Simplicity Is the Ultimate Efficiency

  • But brilliant marketing plans—and brilliant ads—aren’t created by machinery. They’re the result of many subjective, nontechnology decisions made by people who (hopefully) have insights about human behavior.
  • Intel is a company that was founded on engineering excellence, so it is also ruthless about efficiency. But its product—microprocessors—isn’t quite as warm and fuzzy as an iPad. So Intel’s obsession with efficiency pervades every part of the company—including marketing.
  • Though some companies will literally spend millions of dollars in the name of efficiency, the truth is that Simplicity is the ultimate efficiency.
  • Keeping Hierarchy at Bay
  • Hierarchies are not only mentally exhausting for those who have to deal with them, but they tend to whittle away the quality of the work as it’s shuttled from meeting to meeting.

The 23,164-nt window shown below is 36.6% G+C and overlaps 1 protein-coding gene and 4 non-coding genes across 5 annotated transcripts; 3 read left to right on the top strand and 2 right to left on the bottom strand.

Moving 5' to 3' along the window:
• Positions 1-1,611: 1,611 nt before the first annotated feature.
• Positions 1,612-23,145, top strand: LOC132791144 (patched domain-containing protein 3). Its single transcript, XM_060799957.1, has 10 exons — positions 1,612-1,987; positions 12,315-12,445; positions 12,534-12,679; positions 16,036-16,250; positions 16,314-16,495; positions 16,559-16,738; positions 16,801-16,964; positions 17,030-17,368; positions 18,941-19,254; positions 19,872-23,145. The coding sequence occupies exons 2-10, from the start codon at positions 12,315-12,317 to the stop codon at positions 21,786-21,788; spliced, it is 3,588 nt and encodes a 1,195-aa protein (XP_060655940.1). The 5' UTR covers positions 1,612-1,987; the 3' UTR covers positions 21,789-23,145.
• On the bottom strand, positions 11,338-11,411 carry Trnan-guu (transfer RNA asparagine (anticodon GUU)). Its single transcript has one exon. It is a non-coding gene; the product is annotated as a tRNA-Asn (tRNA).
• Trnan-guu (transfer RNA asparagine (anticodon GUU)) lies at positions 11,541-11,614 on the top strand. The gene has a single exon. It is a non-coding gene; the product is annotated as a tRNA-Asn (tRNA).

• In multilayered organizations, it’s difficult to stand up for imaginative thinking—because it puts your neck on the line. In Apple’s flatter organization, it’s easier to “think different.”

CHAPTER 3 Think Minimal

  • Steve Jobs often spoke publicly about the purity of Apple’s thinking. It focuses on one thing and doesn’t get distracted by anything else.
  • He was referring to the fact that once you were past the development phase, building a software “product” was far simpler—and far less costly—than building a computer. “Printing money” was an apt analogy.
  • Rather than charge the normal upgrade price, which in those days was $99, he was thinking of shipping a second version of Mac OS 9 that would be given away for free—but would be supported instead by advertising.